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5.0 out of 5 stars SHOCKING conclusion to Neanderthal / Earthling series
This is the third book in The Neanderthal Parallax trilogy. The other two being Hominids (book 1) and Humans (book 2).

In this book we find Dr Mary Vaughan (human geneticist) and Ponter Boddit (Neanderthal physicist) continuing their relationship that developed when they first met. Mary has gone over to the parallel Neanderthal world to learn more about their...
Published on Jan. 10 2012 by fastreader

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1 of 2 people found the following review helpful
2.0 out of 5 stars A Fantastic let down...
The Idea of Neanderthals crossing the dimentional divide via a Quantum singularity, who couldn't be intrigued by such a notion?
Unfrotunately for the reader it appears the author was one such person, where the book could have illuminated and inspiered it merely plodded along...The main character Mary Is simpering and paranoid in the extreme. The main lesson to...
Published on Nov. 5 2003 by L. Cowhig


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4.0 out of 5 stars cave man boogie part 3, May 29 2014
By 
Richard Schwindt (Kingston, Ontario) - See all my reviews
I guess we will never know what dramas took place when Homo Sapiens and Neanderthals hung out on the same turf. Likely it was ugly but we stayed and they went, though Ozzie Osbourne apparently retains some of their DNA. Sawyers trilogy has fascinated me from the beginning; it is a work of great imagination that in the end plays with a different paradigm of what humanity could be. In that way it is a bit of a Utopian/Dystopian hybrid. Maybe in a better world we could all be bisexual, chasing down mastodons with spears for fun. I'm not sure it holds up to much scrutiny but the books are fun and stimulating. Hybrids is perhaps the weakest; being a little more preachy than the prior two novels but it remains worth the read.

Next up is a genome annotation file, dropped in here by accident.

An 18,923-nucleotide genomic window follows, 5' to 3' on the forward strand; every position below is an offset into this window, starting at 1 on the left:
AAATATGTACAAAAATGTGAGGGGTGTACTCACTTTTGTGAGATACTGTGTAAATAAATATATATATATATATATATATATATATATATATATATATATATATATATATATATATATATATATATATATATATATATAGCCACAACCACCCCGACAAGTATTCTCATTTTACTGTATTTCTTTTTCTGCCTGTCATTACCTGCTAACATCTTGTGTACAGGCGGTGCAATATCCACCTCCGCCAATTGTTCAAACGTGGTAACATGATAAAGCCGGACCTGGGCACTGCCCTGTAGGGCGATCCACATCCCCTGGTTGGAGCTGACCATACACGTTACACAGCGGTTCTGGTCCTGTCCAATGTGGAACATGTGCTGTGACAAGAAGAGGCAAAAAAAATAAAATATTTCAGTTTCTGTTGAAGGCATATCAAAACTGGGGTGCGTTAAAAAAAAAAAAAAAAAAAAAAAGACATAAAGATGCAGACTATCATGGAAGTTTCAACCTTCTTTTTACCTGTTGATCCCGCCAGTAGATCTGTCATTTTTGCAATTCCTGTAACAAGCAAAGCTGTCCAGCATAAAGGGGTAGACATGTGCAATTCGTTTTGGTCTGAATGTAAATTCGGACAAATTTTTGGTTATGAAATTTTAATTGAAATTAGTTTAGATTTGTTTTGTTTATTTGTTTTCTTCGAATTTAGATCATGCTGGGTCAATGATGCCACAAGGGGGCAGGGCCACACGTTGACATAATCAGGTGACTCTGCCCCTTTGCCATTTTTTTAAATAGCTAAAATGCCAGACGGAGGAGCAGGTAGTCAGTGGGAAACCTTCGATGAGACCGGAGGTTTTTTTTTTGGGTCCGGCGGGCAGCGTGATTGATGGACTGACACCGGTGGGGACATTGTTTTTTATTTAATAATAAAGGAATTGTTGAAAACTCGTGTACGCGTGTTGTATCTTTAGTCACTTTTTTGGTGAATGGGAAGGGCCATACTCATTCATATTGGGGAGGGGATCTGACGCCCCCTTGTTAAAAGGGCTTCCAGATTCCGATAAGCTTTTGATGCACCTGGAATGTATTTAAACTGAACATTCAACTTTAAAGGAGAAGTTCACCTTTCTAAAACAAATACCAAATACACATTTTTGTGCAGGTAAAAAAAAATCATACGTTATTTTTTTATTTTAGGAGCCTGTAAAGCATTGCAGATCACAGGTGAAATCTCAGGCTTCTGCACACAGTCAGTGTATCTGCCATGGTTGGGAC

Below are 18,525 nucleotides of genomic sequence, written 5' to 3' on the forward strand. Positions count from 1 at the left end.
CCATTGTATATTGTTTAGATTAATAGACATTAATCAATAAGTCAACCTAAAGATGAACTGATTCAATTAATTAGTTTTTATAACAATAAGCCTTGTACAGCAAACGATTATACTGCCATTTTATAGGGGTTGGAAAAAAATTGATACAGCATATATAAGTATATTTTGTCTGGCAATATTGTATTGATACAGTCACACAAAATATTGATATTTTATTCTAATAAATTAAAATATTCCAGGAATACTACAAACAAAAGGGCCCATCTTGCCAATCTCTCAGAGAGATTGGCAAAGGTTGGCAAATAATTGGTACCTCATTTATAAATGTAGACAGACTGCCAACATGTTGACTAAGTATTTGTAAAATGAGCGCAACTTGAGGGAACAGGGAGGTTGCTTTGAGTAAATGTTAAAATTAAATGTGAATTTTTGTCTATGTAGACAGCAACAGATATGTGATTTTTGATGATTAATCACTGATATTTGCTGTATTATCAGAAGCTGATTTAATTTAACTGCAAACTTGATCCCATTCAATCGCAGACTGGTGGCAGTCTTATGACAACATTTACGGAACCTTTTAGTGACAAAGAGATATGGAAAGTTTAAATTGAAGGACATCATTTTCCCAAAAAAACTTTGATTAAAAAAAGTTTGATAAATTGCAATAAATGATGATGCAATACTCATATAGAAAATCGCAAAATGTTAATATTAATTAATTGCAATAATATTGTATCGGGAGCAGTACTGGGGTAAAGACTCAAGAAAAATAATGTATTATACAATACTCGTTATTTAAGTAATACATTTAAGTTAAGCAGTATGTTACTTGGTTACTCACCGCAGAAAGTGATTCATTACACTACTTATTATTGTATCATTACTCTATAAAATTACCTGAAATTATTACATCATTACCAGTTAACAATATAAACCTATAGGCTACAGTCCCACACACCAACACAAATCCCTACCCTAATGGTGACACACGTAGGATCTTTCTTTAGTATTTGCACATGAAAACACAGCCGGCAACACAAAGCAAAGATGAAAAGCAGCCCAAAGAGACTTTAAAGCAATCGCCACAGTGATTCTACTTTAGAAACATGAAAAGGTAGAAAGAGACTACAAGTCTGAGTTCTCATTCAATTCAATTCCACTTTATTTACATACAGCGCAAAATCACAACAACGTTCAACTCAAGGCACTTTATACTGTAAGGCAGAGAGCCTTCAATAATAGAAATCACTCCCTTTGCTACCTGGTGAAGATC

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4.0 out of 5 stars Bought for Friend, May 18 2014
By 
Michael Kearney (Labrador, NL, Canada) - See all my reviews
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This review is from: Hybrids (Mass Market Paperback)
Haven't read this. Sci-fi. I have read this author in other works but can't comment on this book. Maybe someday
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5.0 out of 5 stars SHOCKING conclusion to Neanderthal / Earthling series, Jan. 10 2012
By 
fastreader - See all my reviews
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Verified Purchase(What's this?)
This review is from: Hybrids (Mass Market Paperback)
This is the third book in The Neanderthal Parallax trilogy. The other two being Hominids (book 1) and Humans (book 2).

In this book we find Dr Mary Vaughan (human geneticist) and Ponter Boddit (Neanderthal physicist) continuing their relationship that developed when they first met. Mary has gone over to the parallel Neanderthal world to learn more about their culture.

From the first books we have learned that in the Neanderthal world: